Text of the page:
Evidence Supporting Common Law Marriage
After an evidentiary hearing, the trial court concluded that the parties intended to be married, so entered into a same-sex common law marriage back in 2003. Facts relevant to this determination, as set forth in LaFleur.10In re: Marriage of LaFleur, 2021 CO 3, ¶ 10.:
- Pyfer proposed marriage, and LeFleur accepted in front of family.
- They had a ceremony before family and friends where they exchanged vows and rings.
- The ceremony appeared to be a wedding, with photographer, a toast, vows, and a reverend officiating.
- The couple signed a document entitled “Certificate of Holy Union.”
- Following the ceremony, Pyfer held himself out as married to family and friends.
- Pyfer listed LaFleur as his spouse on a company form in 2016, and a vehicle in 2017.
- LaFleur knew of Pyfer holding themselves out as married to family, friends, and on the forms, and never confronted Pyfer about it.
- LeFleur supported Pyfer financially.
- The couple cohabitated, sharing the same room until their relationship started breaking down.
Evidence Against a Common Law Marriage
LaFleur’s evidence against a common law marriage discussed by the LaFleur11In re: Marriage of LaFleur, 2021 CO 3, ¶¶ 11-12. court included:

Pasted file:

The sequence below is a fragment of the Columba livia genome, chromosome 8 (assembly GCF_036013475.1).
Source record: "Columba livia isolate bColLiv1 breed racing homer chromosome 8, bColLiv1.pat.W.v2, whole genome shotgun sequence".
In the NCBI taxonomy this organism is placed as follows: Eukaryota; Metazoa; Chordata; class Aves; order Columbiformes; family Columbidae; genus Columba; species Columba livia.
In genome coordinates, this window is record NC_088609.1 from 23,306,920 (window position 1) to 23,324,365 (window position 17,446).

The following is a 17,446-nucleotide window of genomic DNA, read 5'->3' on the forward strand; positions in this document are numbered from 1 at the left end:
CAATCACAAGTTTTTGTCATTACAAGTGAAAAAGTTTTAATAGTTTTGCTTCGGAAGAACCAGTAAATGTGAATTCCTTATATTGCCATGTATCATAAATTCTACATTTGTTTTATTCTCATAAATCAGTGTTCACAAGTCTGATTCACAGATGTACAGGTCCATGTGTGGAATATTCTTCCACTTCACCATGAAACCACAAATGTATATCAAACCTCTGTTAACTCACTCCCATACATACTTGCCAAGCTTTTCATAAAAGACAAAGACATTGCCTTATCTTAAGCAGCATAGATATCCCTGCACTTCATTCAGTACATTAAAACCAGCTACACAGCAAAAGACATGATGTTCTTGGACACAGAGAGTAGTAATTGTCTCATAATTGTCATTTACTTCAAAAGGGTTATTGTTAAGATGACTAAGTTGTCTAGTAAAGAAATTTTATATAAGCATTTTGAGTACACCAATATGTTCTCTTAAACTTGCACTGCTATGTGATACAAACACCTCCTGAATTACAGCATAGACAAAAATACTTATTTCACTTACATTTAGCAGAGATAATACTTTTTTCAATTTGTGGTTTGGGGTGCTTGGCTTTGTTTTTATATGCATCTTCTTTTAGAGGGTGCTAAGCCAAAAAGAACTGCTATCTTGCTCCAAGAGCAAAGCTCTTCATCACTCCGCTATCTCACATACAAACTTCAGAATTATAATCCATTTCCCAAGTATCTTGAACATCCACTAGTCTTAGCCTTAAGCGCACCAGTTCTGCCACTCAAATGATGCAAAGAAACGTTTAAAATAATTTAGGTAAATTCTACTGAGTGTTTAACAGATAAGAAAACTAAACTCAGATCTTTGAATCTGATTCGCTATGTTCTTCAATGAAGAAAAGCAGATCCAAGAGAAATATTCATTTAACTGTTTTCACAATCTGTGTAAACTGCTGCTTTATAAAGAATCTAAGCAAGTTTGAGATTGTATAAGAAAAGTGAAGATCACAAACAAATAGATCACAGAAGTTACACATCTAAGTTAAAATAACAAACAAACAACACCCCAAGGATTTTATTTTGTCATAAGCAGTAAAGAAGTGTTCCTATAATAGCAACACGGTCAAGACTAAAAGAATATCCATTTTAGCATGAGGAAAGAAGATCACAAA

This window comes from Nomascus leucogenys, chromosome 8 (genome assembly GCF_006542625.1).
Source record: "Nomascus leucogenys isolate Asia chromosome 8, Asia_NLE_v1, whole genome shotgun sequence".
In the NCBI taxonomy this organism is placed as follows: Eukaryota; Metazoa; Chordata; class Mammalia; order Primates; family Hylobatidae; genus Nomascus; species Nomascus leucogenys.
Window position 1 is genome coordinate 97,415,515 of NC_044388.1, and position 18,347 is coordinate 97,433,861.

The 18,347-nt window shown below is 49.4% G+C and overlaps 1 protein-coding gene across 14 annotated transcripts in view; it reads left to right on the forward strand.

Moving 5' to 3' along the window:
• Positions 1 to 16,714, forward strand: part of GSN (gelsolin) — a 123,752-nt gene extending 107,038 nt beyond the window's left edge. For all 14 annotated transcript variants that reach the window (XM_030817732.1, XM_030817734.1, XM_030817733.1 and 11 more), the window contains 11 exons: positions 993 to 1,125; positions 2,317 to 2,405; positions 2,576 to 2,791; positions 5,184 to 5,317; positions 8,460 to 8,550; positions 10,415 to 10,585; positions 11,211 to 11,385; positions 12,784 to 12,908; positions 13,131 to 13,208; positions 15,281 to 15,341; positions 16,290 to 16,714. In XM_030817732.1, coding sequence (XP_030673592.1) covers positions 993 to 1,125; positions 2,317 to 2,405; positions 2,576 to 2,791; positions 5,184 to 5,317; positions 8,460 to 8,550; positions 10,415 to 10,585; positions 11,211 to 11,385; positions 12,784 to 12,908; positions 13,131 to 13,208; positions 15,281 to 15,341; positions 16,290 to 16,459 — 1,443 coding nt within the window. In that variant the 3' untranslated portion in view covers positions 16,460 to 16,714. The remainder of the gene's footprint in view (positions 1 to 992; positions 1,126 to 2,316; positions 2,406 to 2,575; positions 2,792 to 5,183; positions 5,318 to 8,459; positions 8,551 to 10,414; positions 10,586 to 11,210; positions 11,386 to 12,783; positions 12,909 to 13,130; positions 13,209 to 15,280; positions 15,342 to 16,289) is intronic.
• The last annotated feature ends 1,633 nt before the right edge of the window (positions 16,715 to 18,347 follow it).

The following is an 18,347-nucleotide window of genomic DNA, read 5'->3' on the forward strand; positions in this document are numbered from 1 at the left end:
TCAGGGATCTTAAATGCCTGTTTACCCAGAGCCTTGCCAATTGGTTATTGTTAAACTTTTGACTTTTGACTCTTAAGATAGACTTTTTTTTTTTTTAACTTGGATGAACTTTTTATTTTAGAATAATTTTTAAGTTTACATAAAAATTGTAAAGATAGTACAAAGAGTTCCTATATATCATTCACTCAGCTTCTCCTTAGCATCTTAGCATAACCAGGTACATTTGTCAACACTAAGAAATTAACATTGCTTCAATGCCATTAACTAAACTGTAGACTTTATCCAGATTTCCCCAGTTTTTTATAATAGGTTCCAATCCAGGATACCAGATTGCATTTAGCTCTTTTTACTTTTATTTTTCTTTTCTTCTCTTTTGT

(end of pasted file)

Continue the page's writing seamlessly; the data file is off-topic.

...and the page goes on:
- He claimed he never intended to be married.
- Had LaFleur thought the ceremony was legally binding, he never would have gone through with it.
- Neither of the parties really wore their “wedding” rings
- The couple did not share bank accounts.
- His family denied there was a marriage, and minimized the significance of the ceremony.
- He never told his co-workers he was married (though this could be explained by testimony that he worked in an environment “not welcoming” of same-sex couples).
The trial court found that even if LaFleur may not have wanted all of the legal obligations of a marriage, when he accepted the marriage proposal and went through the ceremony, he intended to be joined with Pyfer “for the rest of his life.” Accordingly, they had a same-sex common law marriage dating back to 2003. The court then dissolved the parties’ marriage and divided marital assets.
Elimination of Race- & Gender-Based Restrictions Was Retroactive